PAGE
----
The American sociologist Charles Murray put his version of this thesis forward. Murray (1984) argues that there is an underclass of individual who must take personal responsibility for their poverty. This group forms part of a dependency culture. By this term, Murray refers to poor people who rely on government welfare provision rather than entering the labour market. He argues that the growth of the welfare state has created a subculture that undermines personal ambition and the capacity for self- help. Welfare, Murray argues, has eroded people's incentive to work. He makes a contrast between those individuals who must take personal responsibility for their poverty and those who are poor through 'no fault of their own' such as widows, orphans or people who are disabled.

The second approach to explaining poverty emphasizes larger social processes that produce conditions of poverty that are difficult for individuals to overcome. According to such a view, structural forces within society factors like class, gender, ethnicity, occupational position, and educational attainment shape the way in which resources are distributed. Writers who advocate structural explanations for poverty argue that the lack of ambition among the poor, which is often taken for the 'dependency culture', is in fact a consequence of their constrained situations, not a cause of it.

An early exponent of this type of argument was R H. Tawney who saw poverty as an aspect of social inequality. For Tawney, social inequality led to extremes of both wealth and poverty and both were dehumanizing. Extreme poverty limited life to mere subsistence, while extreme wealth led to pampering of the rich. Both were reprehensible, but the key to tackling poverty was therefore to reduce structural social inequality, not simply to blame individuals for their situation. Reducing poverty is not simply a matter of changing individual outlooks, but requires policy measures aimed at distributing income and resources more equally throughout society.

In America, sociologist William Julius Wilson put forward one important version in his book 'When Work Disappears: The World of the New Urban Poor' (1996). Wilson argued that persistent urban poverty stems primarily from the structural transformation of the inner-city economy. The decline of manufacturing industries, the 'suburbanization' of employment and the rise of a low-wage service sector dramatically reduced the number of jobs available to those immediately leaving education that pay wages sufficient to support a family. The high rate of joblessness resulting from economic shifts has led to a shrinking pool of 'marriageable' men those financially able to support a family. Thus, marriage has become less attractive to poor women, the number of children born out of wedlock has increased and female-headed families have proliferated. New generations of children are born into poverty, and the vicious cycle is perpetuated.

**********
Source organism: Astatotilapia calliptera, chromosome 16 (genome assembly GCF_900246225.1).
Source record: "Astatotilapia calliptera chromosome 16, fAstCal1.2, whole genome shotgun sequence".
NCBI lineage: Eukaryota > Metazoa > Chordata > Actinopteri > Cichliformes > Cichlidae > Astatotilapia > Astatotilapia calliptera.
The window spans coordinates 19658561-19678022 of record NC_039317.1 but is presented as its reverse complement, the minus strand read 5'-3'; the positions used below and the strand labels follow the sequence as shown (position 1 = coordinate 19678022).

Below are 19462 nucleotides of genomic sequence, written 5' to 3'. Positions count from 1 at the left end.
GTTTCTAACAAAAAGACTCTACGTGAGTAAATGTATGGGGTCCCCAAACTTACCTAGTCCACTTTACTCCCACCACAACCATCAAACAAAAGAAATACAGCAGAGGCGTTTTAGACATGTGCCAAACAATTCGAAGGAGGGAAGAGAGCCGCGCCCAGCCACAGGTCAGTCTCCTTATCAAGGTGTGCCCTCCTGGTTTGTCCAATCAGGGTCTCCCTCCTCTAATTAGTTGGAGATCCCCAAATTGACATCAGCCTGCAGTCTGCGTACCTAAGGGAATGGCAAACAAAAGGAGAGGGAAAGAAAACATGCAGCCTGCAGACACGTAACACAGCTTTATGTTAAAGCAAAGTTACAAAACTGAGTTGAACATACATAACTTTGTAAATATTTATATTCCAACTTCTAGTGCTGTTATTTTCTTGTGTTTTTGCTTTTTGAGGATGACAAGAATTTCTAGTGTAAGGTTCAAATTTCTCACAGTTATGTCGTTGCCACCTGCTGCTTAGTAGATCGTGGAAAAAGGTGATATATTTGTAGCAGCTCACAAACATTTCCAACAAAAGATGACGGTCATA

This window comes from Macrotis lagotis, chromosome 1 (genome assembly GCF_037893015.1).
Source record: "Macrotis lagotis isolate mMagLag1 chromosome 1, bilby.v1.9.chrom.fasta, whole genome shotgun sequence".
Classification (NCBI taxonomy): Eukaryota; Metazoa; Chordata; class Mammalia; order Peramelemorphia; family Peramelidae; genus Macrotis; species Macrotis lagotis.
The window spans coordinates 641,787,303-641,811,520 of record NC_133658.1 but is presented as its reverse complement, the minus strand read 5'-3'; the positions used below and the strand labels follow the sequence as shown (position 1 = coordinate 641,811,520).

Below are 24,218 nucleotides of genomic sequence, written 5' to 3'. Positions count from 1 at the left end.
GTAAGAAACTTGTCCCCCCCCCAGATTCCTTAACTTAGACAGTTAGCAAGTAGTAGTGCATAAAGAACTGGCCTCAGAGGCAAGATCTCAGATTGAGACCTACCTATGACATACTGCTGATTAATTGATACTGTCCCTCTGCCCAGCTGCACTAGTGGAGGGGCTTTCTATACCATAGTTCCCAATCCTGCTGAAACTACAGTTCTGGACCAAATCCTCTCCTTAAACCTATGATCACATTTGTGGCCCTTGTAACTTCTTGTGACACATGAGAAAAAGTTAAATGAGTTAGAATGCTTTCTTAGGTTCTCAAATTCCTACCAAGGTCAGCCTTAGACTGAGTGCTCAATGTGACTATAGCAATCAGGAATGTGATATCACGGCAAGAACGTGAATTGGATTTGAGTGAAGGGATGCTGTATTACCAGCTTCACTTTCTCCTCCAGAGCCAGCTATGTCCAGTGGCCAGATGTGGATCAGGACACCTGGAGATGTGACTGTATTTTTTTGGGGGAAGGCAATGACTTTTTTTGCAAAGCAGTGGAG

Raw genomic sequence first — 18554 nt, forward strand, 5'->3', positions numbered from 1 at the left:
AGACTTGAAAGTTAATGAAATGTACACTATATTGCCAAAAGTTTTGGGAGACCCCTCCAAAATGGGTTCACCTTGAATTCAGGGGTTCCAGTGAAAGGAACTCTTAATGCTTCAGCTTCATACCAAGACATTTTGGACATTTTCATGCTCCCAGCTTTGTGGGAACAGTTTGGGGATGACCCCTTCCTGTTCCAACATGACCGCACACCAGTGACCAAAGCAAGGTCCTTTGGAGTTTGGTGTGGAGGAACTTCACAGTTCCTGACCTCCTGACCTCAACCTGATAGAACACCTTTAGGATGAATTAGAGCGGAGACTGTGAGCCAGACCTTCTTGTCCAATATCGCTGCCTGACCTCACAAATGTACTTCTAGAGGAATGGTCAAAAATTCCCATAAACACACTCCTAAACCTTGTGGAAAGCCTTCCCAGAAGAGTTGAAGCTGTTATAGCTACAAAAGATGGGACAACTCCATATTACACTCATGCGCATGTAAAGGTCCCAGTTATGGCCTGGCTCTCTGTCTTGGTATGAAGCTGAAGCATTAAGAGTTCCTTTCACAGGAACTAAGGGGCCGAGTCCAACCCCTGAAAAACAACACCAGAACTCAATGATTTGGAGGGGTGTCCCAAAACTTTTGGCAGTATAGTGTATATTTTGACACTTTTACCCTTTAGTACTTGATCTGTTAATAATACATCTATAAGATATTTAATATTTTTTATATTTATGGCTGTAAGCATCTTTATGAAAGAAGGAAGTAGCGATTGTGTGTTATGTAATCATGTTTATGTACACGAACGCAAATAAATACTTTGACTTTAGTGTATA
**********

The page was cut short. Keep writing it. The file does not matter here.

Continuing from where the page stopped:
In Britain, Will Hutton in his book 'The State We're In' (1995), described the emergence of a 'thirty, thirty, forty' society in the analysis of the UK, says that similar processes of economic restructuring during the 1970s and '80s created new divides within the population. Around 30 per cent were disadvantaged. That is, they were either out of work (but seeking employment), in irregular part-time and short-term jobs, or 'economically inactive' for other reasons, such as those we discussed above in relation to single parents. The disadvantaged groups live in poverty on the margins of society. Another 30 per cent, the marginalized insecure, had jobs and regular work, but because of economic restructuring, which weakened the trade unions and led to many more fixed-term contracts, their income levels were low and the jobs were relatively insecure. This group includes many women in generally poorly paid, part-time jobs. Finally, around 40% the privileged are in full-time employment or are self-employed. The majority of this group is not rich, but their employment is more secure and their income tends to be higher; compared to the other two groups, therefore, they are relatively advantaged. Hutton concludes that economic restructuring and the loss of industrial workplaces and well-paid jobs has served to produce a more divided society and perceptions that 'nothing can be done' to redress the issue of poverty.

For both Wilson and Hutton, poverty cannot be explained by reference to individual motivations and personal attitudes. Instead, poverty levels have to be explained with reference to structural changes in society and these do not happen in isolation from developments within the global economy.

Many countries have an official measurement of poverty: a poverty line. This is a level below which people are said to live in poverty. Subjective measurements of poverty are based on people's own understandings of what is needed for an acceptable standard of living.

Giddens, A. (2009). Poverty, Social Exclusion and Welfare. In Sociology (6th ed.). UK: Polity Press.
Poverty and Inequality. (2006). In S. John (Ed.), Sociology The key Concepts. London: Rutledge.